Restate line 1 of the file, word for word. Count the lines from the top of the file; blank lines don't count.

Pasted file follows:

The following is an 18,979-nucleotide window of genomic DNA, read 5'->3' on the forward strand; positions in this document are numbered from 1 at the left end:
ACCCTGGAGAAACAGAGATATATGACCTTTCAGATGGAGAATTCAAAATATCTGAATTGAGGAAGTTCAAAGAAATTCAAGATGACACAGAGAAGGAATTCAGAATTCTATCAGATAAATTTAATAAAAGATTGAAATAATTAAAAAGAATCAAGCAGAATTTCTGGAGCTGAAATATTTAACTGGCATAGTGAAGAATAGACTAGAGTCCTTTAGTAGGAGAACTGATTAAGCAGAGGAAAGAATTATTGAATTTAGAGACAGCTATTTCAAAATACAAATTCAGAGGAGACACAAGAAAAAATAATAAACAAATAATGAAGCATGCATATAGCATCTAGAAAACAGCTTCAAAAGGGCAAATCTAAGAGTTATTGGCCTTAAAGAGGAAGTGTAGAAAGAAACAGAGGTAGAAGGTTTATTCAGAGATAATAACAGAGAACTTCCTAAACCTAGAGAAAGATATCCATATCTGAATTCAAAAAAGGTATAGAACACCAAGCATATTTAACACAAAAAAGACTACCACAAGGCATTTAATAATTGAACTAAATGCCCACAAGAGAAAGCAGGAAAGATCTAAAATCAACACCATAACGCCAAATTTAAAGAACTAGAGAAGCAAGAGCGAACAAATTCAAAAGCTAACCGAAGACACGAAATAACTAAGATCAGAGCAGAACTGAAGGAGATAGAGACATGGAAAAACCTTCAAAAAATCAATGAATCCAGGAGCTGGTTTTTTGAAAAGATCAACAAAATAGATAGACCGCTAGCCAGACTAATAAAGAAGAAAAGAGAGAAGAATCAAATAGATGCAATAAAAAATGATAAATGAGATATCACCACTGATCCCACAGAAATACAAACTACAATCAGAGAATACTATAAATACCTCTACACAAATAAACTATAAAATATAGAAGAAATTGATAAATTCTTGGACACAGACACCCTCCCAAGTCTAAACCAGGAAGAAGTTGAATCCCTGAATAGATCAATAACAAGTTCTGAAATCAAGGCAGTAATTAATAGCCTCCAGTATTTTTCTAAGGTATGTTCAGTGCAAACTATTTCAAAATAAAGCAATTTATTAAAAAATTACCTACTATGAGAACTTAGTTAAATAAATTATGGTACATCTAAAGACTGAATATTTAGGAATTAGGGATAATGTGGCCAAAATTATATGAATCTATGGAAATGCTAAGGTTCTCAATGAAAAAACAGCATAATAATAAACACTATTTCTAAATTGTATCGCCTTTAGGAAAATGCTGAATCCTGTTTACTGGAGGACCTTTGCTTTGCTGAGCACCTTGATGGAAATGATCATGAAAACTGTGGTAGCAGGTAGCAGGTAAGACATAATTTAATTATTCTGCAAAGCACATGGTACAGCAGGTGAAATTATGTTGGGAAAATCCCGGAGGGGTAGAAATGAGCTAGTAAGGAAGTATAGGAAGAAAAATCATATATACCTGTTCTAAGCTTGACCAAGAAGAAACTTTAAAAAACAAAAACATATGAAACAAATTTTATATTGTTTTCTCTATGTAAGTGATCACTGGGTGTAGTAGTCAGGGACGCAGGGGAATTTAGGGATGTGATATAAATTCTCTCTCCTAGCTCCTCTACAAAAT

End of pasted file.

The following is an 18,979-nucleotide window of genomic DNA, read 5'->3' on the forward strand; positions in this document are numbered from 1 at the left end: